On March 4, 2013, the Massachusetts Supreme Judicial Court resolved a dispute regarding the effect of after-the-fact gratuitous payments on wages due under state law. In Dixon v. City of Malden, the court held that gratuitous, after-the-fact payments by the City did not extinguish the City’s obligation to pay an employee for the value of his accrued, unused vacation time.

The plaintiff in the case had been the director of a nursing home owned by the City of Malden. After over 20 years of employment, the City’s board voted not to reappoint him to the position. The City agreed to negotiate regarding retirement and severance issues, but the parties were unable to reach an agreement prior to the employee’s departure. At the time, he had accrued 50 days of unused vacation time, amounting to $13,615.54.

In the wake of the employee’s departure, the City authorized the continuation of his salary and benefits for an additional three months. At trial, the mayor testified that the City made these additional gratuitous payments in hopes that the employee would feel fairly treated and would abandon his claims. The employee had received a total of $19,700 in salary continuation, which exceeded the $13,615 in vacation pay he was owed.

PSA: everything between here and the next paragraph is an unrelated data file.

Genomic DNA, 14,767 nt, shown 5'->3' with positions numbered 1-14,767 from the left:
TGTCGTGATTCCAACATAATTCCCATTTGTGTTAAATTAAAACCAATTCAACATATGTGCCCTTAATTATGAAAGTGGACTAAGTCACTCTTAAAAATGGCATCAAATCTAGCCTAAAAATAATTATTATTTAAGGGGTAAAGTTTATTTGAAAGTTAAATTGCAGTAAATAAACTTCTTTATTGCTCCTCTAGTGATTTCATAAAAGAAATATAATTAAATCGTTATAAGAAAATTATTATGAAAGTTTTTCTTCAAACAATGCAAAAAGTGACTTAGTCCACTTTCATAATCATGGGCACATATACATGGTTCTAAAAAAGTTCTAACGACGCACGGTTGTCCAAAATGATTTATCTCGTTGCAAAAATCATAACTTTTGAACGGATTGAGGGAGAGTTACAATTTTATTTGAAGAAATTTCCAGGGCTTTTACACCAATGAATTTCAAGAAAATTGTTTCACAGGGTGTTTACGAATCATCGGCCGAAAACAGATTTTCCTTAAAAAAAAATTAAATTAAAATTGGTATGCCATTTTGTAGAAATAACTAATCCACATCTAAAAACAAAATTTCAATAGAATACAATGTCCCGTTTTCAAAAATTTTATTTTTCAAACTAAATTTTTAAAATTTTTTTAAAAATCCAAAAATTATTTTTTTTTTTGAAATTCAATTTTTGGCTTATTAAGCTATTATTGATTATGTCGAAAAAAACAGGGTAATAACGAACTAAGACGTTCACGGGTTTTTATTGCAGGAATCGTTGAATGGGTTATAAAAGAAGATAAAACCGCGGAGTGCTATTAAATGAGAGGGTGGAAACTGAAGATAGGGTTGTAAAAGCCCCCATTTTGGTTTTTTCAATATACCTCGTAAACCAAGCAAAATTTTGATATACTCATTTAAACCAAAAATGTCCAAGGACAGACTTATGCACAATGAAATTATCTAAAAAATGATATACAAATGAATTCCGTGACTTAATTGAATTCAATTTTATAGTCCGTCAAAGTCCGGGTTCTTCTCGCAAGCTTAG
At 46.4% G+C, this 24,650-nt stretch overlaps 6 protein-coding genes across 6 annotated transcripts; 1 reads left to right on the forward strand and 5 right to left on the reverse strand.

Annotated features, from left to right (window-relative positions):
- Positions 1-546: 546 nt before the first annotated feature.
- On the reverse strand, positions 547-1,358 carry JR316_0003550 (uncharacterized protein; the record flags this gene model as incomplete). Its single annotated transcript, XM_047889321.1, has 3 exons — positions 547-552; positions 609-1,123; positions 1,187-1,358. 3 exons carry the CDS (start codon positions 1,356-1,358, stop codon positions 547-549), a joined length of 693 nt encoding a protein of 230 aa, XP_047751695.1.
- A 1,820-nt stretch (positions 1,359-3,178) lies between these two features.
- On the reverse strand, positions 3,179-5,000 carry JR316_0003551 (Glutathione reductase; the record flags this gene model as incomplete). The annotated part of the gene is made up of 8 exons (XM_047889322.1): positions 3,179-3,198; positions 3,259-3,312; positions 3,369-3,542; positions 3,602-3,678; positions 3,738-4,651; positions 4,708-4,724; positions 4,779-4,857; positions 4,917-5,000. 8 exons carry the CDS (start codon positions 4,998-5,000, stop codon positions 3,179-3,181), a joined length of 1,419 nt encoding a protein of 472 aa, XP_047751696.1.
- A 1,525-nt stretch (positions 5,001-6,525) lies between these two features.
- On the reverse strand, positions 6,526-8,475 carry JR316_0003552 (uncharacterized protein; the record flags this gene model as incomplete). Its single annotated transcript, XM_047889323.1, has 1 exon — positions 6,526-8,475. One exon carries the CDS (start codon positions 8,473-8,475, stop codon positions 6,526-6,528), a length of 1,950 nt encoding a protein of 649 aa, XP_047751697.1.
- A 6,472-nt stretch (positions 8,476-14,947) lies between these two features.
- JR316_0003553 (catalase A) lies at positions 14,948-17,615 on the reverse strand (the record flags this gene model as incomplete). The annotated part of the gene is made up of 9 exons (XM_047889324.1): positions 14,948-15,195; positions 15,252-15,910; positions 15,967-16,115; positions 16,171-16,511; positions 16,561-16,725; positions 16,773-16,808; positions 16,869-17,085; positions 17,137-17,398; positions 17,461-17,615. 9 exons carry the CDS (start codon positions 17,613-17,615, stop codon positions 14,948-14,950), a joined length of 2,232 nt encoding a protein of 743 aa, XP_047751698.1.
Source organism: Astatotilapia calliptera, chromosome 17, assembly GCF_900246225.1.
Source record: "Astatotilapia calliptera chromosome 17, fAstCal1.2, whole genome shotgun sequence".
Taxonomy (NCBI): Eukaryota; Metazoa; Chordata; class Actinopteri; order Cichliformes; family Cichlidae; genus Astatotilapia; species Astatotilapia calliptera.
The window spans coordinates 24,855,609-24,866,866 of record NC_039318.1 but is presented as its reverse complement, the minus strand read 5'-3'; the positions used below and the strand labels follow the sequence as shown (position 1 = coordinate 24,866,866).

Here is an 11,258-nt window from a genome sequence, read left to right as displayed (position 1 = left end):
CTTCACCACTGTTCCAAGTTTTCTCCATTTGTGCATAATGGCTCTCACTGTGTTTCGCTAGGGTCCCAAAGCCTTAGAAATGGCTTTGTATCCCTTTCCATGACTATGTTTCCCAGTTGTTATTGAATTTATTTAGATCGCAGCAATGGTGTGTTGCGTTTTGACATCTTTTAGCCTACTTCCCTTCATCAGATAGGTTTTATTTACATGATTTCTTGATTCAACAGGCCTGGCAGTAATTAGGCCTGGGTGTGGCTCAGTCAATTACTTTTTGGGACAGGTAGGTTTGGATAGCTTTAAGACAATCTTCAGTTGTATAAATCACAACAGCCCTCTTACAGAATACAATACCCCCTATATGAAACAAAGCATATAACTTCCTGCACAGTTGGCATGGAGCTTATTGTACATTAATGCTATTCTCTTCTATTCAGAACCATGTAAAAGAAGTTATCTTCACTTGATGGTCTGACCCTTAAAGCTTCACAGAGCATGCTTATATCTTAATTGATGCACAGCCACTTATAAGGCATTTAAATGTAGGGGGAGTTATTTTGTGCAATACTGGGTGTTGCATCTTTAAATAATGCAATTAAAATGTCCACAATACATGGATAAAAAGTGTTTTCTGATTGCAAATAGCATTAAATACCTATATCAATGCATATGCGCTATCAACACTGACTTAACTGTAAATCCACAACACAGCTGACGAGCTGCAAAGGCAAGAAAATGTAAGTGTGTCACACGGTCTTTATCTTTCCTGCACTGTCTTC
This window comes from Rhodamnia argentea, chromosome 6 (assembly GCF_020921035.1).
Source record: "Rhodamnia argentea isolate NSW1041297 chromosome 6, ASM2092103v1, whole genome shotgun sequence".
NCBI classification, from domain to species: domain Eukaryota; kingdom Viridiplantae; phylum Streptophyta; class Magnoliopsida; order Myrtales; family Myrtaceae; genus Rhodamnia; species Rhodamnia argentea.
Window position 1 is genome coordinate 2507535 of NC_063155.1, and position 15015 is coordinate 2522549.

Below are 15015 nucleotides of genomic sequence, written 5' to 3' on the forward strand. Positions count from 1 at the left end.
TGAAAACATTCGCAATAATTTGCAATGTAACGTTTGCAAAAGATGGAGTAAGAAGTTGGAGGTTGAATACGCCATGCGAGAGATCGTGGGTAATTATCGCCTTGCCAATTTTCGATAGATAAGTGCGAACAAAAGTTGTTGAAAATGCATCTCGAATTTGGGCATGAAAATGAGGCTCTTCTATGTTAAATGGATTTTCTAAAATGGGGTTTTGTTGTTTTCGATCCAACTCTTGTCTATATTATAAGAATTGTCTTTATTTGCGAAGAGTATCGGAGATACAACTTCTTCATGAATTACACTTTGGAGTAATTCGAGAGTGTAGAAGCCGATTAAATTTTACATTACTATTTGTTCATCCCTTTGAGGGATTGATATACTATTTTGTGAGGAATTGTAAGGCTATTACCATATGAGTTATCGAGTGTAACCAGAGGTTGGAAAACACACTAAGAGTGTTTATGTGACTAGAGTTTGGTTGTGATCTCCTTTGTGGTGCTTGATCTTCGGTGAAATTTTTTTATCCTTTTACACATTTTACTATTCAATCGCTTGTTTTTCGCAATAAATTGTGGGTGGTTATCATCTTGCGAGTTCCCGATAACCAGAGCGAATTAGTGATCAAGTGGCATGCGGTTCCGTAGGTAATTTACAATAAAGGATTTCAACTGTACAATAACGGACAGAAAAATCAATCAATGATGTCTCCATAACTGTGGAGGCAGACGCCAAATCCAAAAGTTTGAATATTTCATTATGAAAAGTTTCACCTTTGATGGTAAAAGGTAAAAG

The plaintiff filed suit, seeking payment under the Massachusetts Weekly Payment of Wages Law for the accrued, unused vacation pay. The court dismissed his claim, and the plaintiff appealed.

On appeal, the City argued that the employee had been fully compensated for the vacation pay due him via the $19,700 in salary continuation payments he had received, and that he would receive an impermissible windfall if he received an additional $13,615 (the value of the vacation pay). The Supreme Judicial Court rejected this argument and reversed the lower court’s dismissal, stating that “failure to pay unpaid wages . . . cannot be mitigated by gratuitous, after-the-fact payments.” The court noted that the City never designated any of the salary continuation payments as payment for the accrued vacation time and that, to the contrary, the paystubs he received during that timeframe continued to reflect the fact that he still had a balance of accrued vacation time. Significantly, the court stated that “had the city paid the plaintiff payments labeled as vacation pay, and merely been late in those payments, the city would not have been foreclosed from offsetting those payments from what was owed.”